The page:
In the US, we like to say that we are in favor of things being legal "so long as they do no harm." Do we think this sets us apart? Who would say otherwise? What country says, "We think X should be illegal, even though there is no problem with it and it doesn't matter at all."? Or, "We think that X should be legal, even though it leads to all kinds of bad things we all should greatly fear and try to prevent."? Every society works to prevent "harmful things," and no society works to prevent "harmless things." Every society decides what goes into each category on the basis of its particular beliefs and values (read: worldview), and it is because these beliefs and values are different that they end up with different lists. So should we only prevent things if they are harmful? Well, yes, of course, but that doesn't say very much of any practical importance. Steven D. Smith has an excellent article on this here.
We should allow people "liberty of conscience," right? That is, we should allow them to follow the dictates of their own conscience. James Willson articulated this idea well (though he was articulating it to criticize it) in his Essay on Tolerance:
Every man has an inalienable and indefeasible right to think, believe, and act, according to the dictates of his own conscience. And to call this in question is tyrannical, and to attempt to prevent it is persecution.
So what does this mean, exactly? I suppose "conscience" in this idea refers to "whatever a person thinks is right." So we should allow, in civil law, a person to do whatever he thinks is right? OK, well, the followers of Al Qaeda will, I'm sure, be happy to explain that they pursue the act of blowing up random Americans and other westerners out of a sense of conscientious duty. They believe it is the right thing to do. So . . . we should let them? We should not hinder them by means of law enforcement?
"Oh no, no, no!" respond the defenders of liberty of conscience. "We do not mean that anything a person wants to do on the grounds of professed conscientious conviction should be allowed, but only things that are not so bad and harmful that they justify restricting them." OK, so now our principle is amended to this: "Everyone should be allowed to do whatever he thinks is right, unless what he wants to do is so bad or harmful that it justifies not letting him do it." Well, this sounds a bit more reasonable, but it also now sounds completely empty and tautological. Who would argue with the idea that we should let people do what they want unless their actions are bad enough to warrant stopping them? This is a completely useless practical principle until we define clearly what is so bad and harmful and what is not, and people's lists in this area will differ depending on their differing beliefs and values (read: worldview).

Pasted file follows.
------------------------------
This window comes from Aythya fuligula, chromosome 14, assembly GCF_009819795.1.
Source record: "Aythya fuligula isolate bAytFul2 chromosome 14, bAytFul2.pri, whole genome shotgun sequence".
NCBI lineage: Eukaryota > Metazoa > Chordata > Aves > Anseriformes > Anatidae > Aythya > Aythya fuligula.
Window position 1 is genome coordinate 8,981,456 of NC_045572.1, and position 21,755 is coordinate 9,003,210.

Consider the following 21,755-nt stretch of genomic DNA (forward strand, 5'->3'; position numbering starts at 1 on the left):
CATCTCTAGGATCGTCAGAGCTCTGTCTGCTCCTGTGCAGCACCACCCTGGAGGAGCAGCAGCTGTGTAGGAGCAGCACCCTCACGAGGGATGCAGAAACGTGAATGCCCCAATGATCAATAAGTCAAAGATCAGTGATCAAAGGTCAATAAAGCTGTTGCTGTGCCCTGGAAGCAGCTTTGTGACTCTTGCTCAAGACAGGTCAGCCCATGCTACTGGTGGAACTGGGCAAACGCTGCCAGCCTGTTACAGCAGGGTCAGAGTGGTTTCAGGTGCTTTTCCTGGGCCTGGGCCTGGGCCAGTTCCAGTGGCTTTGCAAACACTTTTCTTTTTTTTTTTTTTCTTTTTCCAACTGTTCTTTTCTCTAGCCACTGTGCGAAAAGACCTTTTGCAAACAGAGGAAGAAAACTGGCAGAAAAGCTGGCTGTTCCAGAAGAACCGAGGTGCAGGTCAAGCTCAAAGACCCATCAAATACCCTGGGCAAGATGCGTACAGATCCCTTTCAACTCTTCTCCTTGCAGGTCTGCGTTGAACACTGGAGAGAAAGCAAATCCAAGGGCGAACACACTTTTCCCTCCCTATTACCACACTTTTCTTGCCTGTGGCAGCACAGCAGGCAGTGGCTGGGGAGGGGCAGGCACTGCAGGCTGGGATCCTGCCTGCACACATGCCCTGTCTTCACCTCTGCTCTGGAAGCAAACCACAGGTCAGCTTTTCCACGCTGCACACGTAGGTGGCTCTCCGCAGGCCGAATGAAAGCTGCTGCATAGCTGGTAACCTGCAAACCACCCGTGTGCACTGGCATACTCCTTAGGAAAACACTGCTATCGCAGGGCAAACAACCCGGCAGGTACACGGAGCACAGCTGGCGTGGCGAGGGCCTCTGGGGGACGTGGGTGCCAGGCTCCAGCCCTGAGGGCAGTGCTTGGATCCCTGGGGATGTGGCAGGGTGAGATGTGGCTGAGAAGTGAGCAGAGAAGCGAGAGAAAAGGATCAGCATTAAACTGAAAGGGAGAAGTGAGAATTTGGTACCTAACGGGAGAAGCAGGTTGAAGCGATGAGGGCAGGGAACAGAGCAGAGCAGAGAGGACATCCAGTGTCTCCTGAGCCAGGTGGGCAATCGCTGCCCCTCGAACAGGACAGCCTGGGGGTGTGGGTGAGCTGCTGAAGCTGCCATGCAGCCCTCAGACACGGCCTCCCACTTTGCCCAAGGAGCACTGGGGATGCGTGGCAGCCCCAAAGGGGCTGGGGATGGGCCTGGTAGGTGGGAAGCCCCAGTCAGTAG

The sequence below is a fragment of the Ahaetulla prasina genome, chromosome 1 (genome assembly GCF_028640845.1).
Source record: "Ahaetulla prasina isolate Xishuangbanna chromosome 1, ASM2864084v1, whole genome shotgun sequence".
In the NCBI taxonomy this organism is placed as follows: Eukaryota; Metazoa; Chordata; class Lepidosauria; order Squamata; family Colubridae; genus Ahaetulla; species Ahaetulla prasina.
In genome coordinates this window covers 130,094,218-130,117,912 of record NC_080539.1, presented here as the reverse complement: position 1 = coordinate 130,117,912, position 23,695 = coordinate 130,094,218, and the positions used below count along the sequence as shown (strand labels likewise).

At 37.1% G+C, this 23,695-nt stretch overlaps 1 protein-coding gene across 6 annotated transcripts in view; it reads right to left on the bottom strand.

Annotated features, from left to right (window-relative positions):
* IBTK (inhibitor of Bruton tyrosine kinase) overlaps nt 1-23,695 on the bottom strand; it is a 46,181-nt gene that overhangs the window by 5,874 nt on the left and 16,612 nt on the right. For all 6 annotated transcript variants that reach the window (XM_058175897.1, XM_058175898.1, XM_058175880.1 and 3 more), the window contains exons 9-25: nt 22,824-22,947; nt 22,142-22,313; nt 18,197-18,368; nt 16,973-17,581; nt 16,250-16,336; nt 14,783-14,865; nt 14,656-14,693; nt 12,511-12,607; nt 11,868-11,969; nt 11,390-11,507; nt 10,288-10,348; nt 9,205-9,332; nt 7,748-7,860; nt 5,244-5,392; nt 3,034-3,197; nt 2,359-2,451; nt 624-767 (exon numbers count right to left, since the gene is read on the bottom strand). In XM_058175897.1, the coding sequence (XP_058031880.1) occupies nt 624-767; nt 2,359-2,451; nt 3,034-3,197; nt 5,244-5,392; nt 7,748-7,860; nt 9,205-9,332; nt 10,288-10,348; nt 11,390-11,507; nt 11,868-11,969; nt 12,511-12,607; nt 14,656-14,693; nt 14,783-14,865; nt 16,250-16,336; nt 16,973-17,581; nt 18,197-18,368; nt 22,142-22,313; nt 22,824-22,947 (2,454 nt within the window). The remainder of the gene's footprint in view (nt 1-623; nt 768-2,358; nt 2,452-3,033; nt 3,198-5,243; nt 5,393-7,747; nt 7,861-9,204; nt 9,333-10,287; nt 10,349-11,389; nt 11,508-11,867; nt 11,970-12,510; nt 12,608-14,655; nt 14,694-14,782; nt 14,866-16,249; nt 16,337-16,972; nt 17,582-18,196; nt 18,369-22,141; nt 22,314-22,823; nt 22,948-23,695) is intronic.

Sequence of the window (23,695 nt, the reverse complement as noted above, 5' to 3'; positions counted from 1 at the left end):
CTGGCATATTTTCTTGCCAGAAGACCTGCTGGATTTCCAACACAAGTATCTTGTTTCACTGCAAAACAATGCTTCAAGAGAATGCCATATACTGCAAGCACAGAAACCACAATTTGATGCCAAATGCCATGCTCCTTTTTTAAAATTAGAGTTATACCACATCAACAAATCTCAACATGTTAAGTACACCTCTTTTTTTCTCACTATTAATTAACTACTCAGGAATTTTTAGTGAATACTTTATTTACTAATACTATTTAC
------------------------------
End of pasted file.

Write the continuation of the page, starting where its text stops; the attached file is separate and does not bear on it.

I'm sure I could think of some other words to talk about as well, but that will do for now. So why do we so often make use of empty words like these to ground our personal and social/political ideals? I think one major reason is that we think (consciously or not) that it allows us to be able to shirk the hard work of having to actually provide good, sufficient reasons for our ideas and make substantial refutations of opposing ideas. For example, surely it is rhetorically easier, and no doubt more politically effective as well (at least in our current social climate), to advocate for same-sex marriage on the grounds that "We are in favor of equality!" than to actually have to explain in detail why same-sex marriage is a good or at least a tolerable thing and to respond substantially to those who oppose it. Related to this, we like to think of ourselves as a neutral society that doesn't take sides on disputable beliefs and values (read: worldview disputes), and actually digging into the real root causes of disagreement would blow that illusion right out of the water very quickly. (For more on this point, see here.)